I would say that because we can never really "know" reality, the sciences we have created to measure the world create a more accurate portrayal of existence. I would also say that; our environments interact and affect us. And we discover as much as we create. We create math, and discover the Fibonacci sequence. We create optics and discover that the sun is the center of the solar system. I suppose what happens is that we create knowledge and then we discover subjective truths. I suppose the questions I am getting at is this: Does that fact that we have created these intellectual ideas make them any less real, or true?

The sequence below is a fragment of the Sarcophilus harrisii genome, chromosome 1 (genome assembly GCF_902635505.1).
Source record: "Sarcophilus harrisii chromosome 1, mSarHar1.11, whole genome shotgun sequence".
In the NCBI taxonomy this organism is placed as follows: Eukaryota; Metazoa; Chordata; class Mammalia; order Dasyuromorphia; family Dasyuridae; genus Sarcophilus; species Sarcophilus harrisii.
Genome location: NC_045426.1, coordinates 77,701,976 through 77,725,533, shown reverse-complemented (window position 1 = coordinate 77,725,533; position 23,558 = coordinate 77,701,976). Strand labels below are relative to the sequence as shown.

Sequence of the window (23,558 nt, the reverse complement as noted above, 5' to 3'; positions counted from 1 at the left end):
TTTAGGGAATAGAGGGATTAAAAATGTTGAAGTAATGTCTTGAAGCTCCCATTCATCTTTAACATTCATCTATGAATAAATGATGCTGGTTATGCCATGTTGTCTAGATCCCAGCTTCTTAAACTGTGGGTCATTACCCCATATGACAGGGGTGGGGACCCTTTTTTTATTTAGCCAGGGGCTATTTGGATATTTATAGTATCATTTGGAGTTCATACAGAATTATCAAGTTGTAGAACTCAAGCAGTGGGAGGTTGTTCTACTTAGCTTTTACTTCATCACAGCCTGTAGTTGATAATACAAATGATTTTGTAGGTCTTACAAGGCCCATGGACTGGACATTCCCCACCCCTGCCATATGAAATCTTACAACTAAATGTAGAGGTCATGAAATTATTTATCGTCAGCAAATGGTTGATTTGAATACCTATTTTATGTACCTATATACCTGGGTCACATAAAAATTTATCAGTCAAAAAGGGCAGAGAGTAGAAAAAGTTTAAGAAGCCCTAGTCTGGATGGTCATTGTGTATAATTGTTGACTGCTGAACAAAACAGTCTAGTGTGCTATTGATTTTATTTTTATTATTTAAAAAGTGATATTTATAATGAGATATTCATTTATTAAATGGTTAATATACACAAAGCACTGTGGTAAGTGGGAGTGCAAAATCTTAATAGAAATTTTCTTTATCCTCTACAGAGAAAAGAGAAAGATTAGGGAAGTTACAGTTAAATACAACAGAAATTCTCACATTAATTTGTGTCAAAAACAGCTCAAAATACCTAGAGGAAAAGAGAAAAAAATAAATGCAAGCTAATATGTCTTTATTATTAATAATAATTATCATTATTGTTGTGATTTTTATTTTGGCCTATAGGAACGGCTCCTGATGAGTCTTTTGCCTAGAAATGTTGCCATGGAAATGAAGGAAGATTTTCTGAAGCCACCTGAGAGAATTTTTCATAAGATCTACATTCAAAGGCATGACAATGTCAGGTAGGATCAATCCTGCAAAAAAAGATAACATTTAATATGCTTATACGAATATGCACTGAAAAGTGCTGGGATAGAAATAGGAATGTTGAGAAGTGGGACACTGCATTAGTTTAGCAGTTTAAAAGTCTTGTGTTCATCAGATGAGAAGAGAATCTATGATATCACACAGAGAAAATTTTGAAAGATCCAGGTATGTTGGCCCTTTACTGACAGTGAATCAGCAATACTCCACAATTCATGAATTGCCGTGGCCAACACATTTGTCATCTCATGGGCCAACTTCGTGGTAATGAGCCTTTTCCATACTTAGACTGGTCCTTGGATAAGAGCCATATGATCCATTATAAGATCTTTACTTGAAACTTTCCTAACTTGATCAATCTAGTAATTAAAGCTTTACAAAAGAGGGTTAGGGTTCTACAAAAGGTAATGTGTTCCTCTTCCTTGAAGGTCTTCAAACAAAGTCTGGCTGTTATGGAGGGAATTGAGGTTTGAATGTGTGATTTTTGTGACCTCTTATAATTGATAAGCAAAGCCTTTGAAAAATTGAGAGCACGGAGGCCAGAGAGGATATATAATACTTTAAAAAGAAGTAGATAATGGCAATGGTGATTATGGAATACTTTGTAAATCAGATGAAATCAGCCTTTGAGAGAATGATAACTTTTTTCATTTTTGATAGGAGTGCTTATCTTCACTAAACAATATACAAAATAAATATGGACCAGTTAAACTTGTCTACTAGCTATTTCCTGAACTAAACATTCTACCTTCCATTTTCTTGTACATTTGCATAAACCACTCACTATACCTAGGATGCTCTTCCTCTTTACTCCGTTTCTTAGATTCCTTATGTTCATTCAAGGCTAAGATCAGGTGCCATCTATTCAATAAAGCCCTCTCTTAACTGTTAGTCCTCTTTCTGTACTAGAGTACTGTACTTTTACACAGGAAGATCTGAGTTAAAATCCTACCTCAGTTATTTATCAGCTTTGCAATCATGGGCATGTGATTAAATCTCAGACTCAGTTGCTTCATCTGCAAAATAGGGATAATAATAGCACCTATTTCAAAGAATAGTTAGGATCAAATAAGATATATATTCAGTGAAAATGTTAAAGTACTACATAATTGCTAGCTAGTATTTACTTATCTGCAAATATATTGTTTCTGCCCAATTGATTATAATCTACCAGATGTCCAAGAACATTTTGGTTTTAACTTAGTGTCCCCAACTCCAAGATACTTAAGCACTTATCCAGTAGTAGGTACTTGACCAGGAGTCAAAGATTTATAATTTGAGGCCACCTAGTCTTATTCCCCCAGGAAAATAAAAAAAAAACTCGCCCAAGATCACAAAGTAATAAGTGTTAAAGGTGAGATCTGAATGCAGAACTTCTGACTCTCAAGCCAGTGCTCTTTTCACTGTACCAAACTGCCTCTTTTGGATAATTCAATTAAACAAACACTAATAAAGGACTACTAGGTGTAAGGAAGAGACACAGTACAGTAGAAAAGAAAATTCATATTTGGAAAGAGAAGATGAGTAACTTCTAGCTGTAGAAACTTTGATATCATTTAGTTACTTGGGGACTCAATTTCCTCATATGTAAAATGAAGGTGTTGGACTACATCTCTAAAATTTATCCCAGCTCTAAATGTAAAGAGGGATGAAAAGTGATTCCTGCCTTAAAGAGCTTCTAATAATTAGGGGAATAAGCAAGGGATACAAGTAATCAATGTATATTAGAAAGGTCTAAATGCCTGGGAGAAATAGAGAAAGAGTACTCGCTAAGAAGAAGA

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09/08/2012 9:02am

You pose some interesting ideas and questions here. I think my initial thoughts are that to each individual, their current way of knowing is always regarded as real (or true). I believe that, as thinking humans, part of our fundamental being is to maintain internal consistency...I'm not sure we could live without it.